"It rarely happens that proceedings for the condemnation of land for the public use are instituted without months, years, and, in some instances, decades of time spent in preliminary discussion and in the making of tentative plans. These discussions and plans are usually known to the owners and other persons interested in land in the vicinity of the proposed improvement, and are matters of common talk in the neighborhood. If the projected public work will be injurious to the neighborhood through which it will pass, the fact that it is hanging like the sword of Damocles over the heads of the land owners in the vicinity cannot but fail to have a depressing effect upon values, and on the other hand, it if is expected that the improvement will be of such a character as to benefit the surrounding land, values usually rise in anticipation of the construction of the improvement. When the taking is finally made, the question arises whether this anticipatory modification of values should be considered in awarding damages. "The general rule is that any enhancement in value which is brought about in anticipation of and by reason of a proposed improvement is to be excluded in determining the market value of such land, (emphasis supplied) although there is some authority which, contrariwise, unqualifiedly allows recovery for such enhanced value."

*498 While, as pointed out, there is some authority to the contrary, we like the logic of the general rule, and align ourselves with those who have adopted that view. In Bonaparte v. Mayor, etc., of Baltimore, 131 Md. 80, 101, 594, the Maryland Court of Appeals (corresponding to our Supreme Court) said:

"The measure of the compensation to which the appellant is entitled in this proceeding is the actual market value of the property condemned. Its market value depends upon the uses for which it is available, and any special utility which may tend to enhance its value in the market is a proper element to be considered. The availability of the property for a particular use, contributing to its market value, is not to be ignored merely because it has not in fact been applied to that use. The valuation for condemnation purposes must disregard the effect of the public project, for which the property is acquired (our emphasis), but must take into consideration all the uses to which it is capable of being applied at the time of the appropriation and which affect its marketability."

Actually, as far back as 1891, we recognized this same principle. In Newgass v. Railway Company, 54 Ark. 140, 15 S.W. 188, which involved a condemnation proceeding instituted by the St. Louis, Arkansas and Texas Railway Company for a right-of-way, we said:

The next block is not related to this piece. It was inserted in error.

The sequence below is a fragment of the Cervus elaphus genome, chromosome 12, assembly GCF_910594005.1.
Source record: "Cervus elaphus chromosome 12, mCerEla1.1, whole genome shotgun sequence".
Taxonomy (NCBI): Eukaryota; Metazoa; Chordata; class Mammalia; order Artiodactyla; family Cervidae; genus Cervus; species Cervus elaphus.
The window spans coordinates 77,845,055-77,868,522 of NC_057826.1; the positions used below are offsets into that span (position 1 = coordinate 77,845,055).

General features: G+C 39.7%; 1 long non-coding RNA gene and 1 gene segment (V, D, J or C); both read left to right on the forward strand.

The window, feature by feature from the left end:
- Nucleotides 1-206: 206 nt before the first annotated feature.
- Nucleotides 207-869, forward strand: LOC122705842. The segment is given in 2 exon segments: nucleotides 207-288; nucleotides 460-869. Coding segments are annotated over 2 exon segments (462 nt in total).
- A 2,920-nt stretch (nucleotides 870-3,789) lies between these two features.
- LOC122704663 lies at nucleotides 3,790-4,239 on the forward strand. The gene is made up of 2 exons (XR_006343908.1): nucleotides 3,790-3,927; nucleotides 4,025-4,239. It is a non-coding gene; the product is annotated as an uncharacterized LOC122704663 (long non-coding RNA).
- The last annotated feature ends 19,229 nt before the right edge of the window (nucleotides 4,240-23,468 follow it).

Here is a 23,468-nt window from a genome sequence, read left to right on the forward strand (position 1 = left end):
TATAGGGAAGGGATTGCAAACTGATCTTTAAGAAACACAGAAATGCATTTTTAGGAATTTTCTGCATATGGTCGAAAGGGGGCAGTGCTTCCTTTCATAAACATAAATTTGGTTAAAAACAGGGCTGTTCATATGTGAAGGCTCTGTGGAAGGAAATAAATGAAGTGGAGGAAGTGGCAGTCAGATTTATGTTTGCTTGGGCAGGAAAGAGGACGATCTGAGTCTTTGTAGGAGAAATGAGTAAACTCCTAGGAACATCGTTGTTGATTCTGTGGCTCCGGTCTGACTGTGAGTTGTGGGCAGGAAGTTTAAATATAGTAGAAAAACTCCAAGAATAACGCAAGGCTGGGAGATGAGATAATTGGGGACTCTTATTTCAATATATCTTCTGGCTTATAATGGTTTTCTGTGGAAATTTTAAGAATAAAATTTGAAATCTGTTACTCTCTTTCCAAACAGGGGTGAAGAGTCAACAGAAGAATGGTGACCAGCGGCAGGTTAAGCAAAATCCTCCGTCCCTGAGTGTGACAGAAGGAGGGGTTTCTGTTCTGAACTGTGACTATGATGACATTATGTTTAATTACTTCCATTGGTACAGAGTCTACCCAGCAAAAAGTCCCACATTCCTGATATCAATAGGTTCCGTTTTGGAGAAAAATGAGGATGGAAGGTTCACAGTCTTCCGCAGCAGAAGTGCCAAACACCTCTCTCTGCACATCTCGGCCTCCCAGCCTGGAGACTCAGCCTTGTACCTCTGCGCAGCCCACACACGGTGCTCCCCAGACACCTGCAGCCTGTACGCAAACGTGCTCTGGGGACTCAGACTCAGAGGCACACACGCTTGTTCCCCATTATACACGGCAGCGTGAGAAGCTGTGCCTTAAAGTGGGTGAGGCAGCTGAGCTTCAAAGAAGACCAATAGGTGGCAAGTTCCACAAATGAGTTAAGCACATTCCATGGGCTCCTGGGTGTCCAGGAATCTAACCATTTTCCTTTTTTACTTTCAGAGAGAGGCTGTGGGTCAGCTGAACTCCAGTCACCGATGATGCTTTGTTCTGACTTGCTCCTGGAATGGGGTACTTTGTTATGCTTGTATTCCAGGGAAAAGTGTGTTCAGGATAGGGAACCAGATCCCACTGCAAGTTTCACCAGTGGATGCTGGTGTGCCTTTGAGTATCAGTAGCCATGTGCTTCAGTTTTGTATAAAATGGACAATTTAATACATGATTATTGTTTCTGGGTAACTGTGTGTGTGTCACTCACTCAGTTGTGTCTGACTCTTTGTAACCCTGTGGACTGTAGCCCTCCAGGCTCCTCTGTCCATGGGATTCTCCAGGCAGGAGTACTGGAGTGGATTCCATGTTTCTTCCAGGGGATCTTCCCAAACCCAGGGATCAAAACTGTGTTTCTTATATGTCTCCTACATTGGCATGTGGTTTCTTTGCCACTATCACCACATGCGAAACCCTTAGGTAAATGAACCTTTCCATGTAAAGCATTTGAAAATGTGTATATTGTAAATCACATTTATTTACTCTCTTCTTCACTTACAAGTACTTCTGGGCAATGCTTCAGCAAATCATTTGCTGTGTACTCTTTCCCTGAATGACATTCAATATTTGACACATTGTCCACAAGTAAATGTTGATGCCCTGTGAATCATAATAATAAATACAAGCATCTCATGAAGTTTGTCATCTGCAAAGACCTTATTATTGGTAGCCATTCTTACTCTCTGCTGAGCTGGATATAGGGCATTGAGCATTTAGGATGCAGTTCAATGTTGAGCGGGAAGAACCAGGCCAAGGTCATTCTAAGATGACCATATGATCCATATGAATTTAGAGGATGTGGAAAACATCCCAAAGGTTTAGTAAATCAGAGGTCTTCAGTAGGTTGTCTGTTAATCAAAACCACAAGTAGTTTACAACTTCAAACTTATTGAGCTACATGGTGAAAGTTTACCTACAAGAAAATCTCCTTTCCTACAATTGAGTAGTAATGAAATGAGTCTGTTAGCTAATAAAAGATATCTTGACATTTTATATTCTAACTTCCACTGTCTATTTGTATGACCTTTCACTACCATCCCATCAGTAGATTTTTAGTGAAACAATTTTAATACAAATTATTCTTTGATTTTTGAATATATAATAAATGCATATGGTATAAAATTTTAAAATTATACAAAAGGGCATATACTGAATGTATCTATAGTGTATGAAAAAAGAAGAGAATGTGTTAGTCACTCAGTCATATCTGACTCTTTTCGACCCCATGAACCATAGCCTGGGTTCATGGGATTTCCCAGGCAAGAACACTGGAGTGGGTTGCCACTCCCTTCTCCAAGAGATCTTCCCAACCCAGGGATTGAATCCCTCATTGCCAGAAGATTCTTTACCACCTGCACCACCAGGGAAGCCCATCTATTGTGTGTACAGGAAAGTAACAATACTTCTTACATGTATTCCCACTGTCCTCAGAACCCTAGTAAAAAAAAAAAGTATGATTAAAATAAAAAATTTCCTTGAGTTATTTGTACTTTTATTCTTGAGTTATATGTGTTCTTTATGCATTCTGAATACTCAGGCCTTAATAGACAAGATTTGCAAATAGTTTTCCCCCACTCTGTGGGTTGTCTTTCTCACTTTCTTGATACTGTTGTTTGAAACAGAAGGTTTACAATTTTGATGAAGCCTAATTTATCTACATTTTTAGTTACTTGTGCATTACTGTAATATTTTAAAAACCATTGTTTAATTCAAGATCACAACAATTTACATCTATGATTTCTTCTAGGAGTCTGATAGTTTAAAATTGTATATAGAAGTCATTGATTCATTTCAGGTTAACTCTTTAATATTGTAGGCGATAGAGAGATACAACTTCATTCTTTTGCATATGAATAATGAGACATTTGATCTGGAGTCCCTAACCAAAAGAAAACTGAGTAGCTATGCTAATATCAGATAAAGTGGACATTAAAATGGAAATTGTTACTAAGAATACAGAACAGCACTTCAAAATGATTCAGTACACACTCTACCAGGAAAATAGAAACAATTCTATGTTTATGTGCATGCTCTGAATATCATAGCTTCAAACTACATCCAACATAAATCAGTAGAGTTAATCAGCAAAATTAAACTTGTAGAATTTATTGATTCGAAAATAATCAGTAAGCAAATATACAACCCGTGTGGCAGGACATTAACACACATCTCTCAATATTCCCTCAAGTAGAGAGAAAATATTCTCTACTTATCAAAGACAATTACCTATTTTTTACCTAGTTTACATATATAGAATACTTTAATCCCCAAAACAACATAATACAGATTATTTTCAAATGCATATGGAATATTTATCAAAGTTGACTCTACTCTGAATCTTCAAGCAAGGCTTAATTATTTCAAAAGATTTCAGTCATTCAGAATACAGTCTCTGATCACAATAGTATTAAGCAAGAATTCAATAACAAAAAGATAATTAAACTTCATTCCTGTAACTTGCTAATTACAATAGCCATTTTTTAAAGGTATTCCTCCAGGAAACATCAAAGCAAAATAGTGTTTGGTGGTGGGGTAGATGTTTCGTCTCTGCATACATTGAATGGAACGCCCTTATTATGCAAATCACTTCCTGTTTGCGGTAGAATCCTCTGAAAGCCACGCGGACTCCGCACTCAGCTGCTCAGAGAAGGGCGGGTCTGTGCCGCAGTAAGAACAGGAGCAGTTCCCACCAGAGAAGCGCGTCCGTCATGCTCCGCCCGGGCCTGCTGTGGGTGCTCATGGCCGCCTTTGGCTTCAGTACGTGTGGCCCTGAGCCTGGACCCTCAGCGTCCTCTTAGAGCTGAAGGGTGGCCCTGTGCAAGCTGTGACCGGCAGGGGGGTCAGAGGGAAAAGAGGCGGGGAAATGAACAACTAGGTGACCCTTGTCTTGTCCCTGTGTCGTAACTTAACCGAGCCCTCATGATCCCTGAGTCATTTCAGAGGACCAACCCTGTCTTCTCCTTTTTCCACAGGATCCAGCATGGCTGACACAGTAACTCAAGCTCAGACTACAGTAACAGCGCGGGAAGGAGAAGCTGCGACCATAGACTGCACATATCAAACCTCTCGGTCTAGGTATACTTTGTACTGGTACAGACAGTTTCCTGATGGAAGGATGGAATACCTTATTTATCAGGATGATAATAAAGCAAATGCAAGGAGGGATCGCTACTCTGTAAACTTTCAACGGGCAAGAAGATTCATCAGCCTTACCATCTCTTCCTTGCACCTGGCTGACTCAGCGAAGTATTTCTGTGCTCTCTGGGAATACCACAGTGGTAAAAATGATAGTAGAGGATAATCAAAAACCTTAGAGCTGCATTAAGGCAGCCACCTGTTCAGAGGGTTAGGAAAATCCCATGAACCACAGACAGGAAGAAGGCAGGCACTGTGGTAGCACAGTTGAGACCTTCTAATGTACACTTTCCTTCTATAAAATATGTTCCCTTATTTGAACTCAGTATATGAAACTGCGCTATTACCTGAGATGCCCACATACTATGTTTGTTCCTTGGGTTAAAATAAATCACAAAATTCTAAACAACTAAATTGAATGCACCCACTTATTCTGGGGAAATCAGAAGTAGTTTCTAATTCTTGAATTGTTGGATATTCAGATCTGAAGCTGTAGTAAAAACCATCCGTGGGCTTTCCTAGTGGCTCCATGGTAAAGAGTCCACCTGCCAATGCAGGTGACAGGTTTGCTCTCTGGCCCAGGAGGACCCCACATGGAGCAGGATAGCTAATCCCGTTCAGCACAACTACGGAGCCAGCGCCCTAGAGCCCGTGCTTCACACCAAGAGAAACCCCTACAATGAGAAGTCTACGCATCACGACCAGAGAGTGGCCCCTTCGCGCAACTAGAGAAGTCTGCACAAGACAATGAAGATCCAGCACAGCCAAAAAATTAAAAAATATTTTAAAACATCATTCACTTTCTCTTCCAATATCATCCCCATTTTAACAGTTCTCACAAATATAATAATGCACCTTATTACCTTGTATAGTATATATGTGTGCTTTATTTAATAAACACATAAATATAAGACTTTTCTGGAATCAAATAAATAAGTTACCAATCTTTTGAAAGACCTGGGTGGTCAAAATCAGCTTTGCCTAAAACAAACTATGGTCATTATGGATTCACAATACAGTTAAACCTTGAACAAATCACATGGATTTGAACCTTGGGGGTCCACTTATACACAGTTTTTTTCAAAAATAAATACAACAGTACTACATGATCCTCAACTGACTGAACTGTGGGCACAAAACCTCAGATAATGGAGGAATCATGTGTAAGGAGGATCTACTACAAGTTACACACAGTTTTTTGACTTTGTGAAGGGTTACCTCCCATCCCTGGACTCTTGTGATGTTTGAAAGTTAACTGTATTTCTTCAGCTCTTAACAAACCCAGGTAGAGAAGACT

"All that the constitution guarantees or the law demands is that just compensation shall be made to the owner in return for property appropriated by the public. A rule that would exact of a corporation the payment of a sum to cover the value of a railroad as such, constructed at its own expense, would go beyond the demands of justice, and could find no sort of countenance in conscience or in law outside of the strict letter and fanciful presumptions of the rule stated. "The same question has been often adjudicated by the courts of the highest dignity and learning in sister states, and the decided weight of adjudged cases is against the appellant. Aside from adjudication, reason and justice condemn the contention. * * * "The measure of compensation is the value which the land taken would have had at the time of filing the petition if the road had not been constructed on it, together with the difference between the present value of the owner's contiguous land with the road constructed where it is and what would have been its present value if the road had not been built. (Citing case) And in determining as to the value of the land taken, any appreciation or deterioration that may have resulted to it specially by reason of the building of the road on it will be disregarded * * *."

Also, though not passing on the question, we recognized the general rule in Arkansas State Highway Commission v. Cochran, 230 Ark. 881, 327 S.W.2d 733. In accordance with the authorities cited, we hold that the testimony as to the enhanced value of the Griffin property, occasioned by the contemplated construction of Interstate 40, was inadmissible. The proper valuation date for appellants' property is the date of taking, May 27, 1965; although the oil company purchases of nearby properties were made shortly before this date, these inflated sales cannot be used in arriving at the before value of the property. Only normal inflation, i. e., that inflation which is engendered by the general economy, can be taken into consideration. As pointed out in Newgass, it is our view that reason and justice demand this conclusion.